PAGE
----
Rating: Youuuuu will Enjooooooy this Serial.  The Cybermen aaaaaaare here for the loooooong run.  Of course, let's not ignore the cultural impact of the advances in medical prosthetics today.  Olympic athletes run with limbs crafted from metal and designed by computers, and we explore every day the integration of our lives with our machines - smart Phones are ubiquitous, and Google glass is a thing.  The questions the Mondasian Cybermen raise with regard to morality and the ethics of 'whatever it takes to survive' uses of technology remain relevant today.  Perhaps we should staaaaaart asking ourseeeeeeelves agaaaaaaaain.

Sunday, February 16, 2014

Smuggle Struggle.

The Smugglers

First Doctor  - 28th Serial

4 Episodes, Companions: Ben, Polly

Summary: Ben and Polly follow the Doctor inside the TARDIS, closing the door behind them just as it whirs off to who-knows-where without Dodo Chaplet.  After initially telling them he would not take them back and mocking their doubt of the time travelling nature of the TARDIS, he follows them anyway to make sure they don't get into trouble. Of course, they do, because they're companions.  It is 1700's England, and just as they start to understand what's going on, they get involved with an ex-smuggler/pirate, a conspiracy to murder over hidden treasure, and a tax agent who's just trying to get to the bottom of things.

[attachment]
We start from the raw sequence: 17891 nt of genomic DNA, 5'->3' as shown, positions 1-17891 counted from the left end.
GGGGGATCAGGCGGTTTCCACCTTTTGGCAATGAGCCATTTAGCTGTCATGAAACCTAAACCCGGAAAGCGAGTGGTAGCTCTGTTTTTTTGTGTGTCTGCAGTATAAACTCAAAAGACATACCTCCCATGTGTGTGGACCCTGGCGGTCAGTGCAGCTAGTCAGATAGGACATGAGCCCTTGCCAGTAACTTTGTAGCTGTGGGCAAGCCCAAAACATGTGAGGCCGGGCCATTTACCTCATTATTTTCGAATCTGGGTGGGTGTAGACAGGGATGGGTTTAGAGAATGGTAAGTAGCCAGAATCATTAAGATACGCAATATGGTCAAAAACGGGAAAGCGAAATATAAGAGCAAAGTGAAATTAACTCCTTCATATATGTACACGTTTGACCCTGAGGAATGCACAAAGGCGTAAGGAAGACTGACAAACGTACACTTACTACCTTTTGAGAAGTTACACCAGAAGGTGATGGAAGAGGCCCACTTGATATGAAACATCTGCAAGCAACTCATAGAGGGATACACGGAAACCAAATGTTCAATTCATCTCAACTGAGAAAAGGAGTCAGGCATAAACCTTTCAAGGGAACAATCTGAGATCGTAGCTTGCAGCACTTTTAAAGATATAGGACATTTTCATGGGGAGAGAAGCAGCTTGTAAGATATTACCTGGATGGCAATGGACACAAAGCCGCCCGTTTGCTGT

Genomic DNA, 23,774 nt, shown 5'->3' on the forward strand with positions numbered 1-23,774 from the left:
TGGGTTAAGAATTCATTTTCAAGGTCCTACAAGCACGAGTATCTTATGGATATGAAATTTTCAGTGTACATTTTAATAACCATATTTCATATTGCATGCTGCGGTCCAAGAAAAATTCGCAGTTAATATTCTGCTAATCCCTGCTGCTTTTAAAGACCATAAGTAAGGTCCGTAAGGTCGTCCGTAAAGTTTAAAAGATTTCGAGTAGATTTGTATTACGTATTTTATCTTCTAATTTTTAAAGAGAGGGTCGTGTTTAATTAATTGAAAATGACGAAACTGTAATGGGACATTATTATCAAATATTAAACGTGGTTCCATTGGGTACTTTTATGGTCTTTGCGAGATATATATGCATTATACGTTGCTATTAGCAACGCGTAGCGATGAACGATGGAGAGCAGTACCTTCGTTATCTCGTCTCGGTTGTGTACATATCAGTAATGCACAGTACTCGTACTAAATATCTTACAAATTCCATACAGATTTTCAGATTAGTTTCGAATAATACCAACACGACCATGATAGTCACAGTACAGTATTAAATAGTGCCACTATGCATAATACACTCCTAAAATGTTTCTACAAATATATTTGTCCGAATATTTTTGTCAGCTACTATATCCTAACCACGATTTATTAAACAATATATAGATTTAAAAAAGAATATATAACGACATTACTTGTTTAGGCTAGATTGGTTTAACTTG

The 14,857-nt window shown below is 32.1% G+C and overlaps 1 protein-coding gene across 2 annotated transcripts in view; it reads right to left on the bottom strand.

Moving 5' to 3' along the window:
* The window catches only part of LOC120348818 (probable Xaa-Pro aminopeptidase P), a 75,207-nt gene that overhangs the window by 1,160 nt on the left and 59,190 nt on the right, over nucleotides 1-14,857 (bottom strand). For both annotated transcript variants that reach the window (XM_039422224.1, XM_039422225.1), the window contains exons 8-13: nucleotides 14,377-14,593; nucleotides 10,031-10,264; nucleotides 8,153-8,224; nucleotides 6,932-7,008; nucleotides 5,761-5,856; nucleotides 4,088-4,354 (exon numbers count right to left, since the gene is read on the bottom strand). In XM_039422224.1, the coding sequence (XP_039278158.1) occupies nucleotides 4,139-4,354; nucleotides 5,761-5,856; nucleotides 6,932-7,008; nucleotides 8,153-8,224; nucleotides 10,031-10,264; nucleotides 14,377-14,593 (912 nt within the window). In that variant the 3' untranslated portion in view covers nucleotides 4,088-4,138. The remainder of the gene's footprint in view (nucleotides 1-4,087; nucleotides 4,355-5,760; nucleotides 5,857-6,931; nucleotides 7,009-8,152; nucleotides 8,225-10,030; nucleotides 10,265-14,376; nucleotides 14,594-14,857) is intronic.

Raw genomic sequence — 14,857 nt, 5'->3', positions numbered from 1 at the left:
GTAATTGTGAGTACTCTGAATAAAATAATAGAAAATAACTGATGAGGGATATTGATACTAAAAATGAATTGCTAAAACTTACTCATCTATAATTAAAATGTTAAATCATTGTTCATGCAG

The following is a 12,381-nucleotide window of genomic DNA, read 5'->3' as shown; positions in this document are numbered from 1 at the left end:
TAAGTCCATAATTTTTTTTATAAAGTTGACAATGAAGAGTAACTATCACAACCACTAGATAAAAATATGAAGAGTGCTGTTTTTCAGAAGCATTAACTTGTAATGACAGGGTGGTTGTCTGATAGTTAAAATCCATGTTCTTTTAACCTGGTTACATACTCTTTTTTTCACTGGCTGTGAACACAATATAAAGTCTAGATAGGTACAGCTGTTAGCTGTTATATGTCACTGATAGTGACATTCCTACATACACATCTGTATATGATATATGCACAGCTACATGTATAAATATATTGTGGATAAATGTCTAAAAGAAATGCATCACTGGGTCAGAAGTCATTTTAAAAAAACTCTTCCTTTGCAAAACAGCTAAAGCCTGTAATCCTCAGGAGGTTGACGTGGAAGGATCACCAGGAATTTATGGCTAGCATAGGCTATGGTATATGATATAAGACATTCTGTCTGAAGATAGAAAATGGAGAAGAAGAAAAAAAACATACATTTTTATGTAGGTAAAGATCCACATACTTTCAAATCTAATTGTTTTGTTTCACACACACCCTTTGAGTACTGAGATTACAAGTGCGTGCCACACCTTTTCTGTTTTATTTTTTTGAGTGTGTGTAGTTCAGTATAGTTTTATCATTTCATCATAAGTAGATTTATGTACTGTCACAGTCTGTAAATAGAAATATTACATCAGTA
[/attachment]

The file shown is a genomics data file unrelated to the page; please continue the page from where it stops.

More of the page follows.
The Doctor: Initially grumpy, and actually excited about being alone "again".  I'm not sure he's been alone at all since meeting Ian and Barbara, so I'm not sure what "again" references, unless he means before he took Susan in the TARDIS.  I simply cannot think of any other times we saw him without at least one companion.
 The glee with which he joins the escapades of the sailors, though turning the tables on them in the end is typical of his attitude.